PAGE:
I think it is human nature to form an alternate history scenario that ends much more pleasantly than real life. “What If?” is a common question. From the Packard forum (Hey, site moderators. Why doesn’t the Packard forum have a secure URL beginning with https?) a picture of a 1933 Dietrich-bodied V-12 convertible:
From Streetside Classics a picture of a 1956 Packard Executive:
Maybe some day…
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Update: I’m posting from my phone at 1:10 PM Eastern Time. We lost power at 12:30. In anticipation of such an event I surrounded the milk in the fridge with ice packs. Modern refrigerators are not designed to keep food cold very long without power.
I hope power outages are far less common in the desert. In any event we are going to have some type of backup power system.
14 thoughts on “Tropical Storm Tuesday”
I had an opportunity to view the 1954 Packard Panther at Barrett-Jackson Scottsdale, It is a concept car, one of only four built, and one of two featuring a supercharged engine. That rarest of rare cars sold in 2013 for $825,000 USD. Maybe someday… but I doubt it. >grin<
Thanks for sharing, sir. For a company with a (deserved) reputation for being unwilling to change, Packard produced a fair number of concept cars.
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On one vacation trip to Disneyland and Southern California, I took the family to see the then Anaheim Angels play the Boston Red Sox and also to see Roger Clemens as the starting pitcher for the Red Sox. A memorable game for my baseball loving son, Matthew, about age 9 at the time.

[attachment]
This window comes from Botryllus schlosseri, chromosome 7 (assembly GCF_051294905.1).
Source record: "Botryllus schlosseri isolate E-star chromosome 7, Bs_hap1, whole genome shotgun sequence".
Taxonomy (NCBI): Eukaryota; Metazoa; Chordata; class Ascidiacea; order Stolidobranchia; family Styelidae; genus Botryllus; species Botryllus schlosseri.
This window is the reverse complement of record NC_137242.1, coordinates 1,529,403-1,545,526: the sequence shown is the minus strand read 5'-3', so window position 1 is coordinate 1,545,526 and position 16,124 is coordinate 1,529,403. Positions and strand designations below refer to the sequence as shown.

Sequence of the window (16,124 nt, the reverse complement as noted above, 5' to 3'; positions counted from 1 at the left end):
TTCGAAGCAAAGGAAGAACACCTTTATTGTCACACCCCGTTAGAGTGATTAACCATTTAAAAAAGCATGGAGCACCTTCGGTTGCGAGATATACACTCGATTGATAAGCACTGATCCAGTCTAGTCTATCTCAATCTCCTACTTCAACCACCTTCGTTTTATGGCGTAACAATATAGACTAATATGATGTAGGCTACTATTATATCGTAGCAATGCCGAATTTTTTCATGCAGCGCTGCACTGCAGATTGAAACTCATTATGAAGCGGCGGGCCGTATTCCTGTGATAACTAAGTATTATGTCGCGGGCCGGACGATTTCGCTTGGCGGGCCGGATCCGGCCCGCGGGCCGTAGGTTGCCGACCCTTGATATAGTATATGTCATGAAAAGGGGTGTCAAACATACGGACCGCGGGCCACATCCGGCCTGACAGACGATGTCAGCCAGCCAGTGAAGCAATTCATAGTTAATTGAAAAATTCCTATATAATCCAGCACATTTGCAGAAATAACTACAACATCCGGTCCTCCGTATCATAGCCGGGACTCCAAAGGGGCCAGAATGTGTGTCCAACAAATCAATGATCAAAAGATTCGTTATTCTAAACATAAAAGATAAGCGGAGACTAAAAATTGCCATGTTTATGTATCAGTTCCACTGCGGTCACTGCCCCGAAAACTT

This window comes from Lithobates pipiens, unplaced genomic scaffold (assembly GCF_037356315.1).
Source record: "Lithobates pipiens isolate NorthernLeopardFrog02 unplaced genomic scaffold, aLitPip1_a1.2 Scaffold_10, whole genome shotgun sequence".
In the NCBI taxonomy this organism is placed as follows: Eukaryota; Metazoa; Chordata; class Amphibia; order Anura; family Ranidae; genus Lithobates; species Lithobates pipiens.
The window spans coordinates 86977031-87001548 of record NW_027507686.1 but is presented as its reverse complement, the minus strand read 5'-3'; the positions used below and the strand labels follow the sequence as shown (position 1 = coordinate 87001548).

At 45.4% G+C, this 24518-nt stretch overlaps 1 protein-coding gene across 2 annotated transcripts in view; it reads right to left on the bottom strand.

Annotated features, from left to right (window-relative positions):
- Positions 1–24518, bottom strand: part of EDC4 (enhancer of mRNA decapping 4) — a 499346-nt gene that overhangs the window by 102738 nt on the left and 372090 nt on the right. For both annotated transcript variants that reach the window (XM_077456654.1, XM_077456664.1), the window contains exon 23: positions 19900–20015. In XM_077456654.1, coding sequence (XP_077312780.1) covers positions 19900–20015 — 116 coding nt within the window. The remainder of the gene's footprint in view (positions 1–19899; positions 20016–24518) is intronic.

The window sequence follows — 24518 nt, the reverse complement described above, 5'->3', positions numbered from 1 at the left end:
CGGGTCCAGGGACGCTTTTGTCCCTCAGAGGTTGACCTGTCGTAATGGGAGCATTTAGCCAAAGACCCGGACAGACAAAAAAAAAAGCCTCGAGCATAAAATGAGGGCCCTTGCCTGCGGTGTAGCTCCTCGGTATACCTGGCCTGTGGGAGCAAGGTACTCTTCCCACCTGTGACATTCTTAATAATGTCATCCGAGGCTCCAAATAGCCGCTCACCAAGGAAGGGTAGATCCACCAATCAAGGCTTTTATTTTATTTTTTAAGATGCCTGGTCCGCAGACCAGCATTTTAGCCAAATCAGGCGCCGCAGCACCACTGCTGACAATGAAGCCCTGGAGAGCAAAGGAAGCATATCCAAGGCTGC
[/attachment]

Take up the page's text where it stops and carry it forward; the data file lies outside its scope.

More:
Stay safe in the storm. When storms like this are active, we usually have the Weather Channel on during the day to follow along what is happening. It also gives us a break from the political nonsense on the “news” channels. Ever since that day of September 11, 2001 we generally have the news on to stay informed.
Thanks for sharing your story, Philip. You have now joined photobyjohnbo and Dirty Dingus McGee in having 100+ published comments out of the last 1,000. I appreciate your active participation in my little blog.
This morning after a very intense dream, I woke up at 3:30 am to a steady rain and decided to listen to a jazz station on Pandora. Three hours later, I took out the trash in a slight drizzle. Unfortunately, sitting on the couch earlier I developed a spasm in my neck. So now I’m in bed with a heating pad, with the window open listening to the wind going through the trees.
This is in contrast to 1972 when Agnes hit Maryland, and we had to go to school because it was graduation day. The park next to my house was flooded, but fortunately the park was in a valley so there was no threat to our house.
Then there was Emily. We were vacationing with our two year old on the Outer Banks when the television woke up the house with the EBS warning to evacuate. The four families backed up the house and drove three hours inland to stay overnight at a hotel. Luckily there was little damage to the beach house, and we resumed our vacation.
During Isabel, I was living with my cousin after just separating from my first wife. We batten down the hatches and had a hurricane party.
I’ll get up now and bring in the trash can before it gets blown down the street.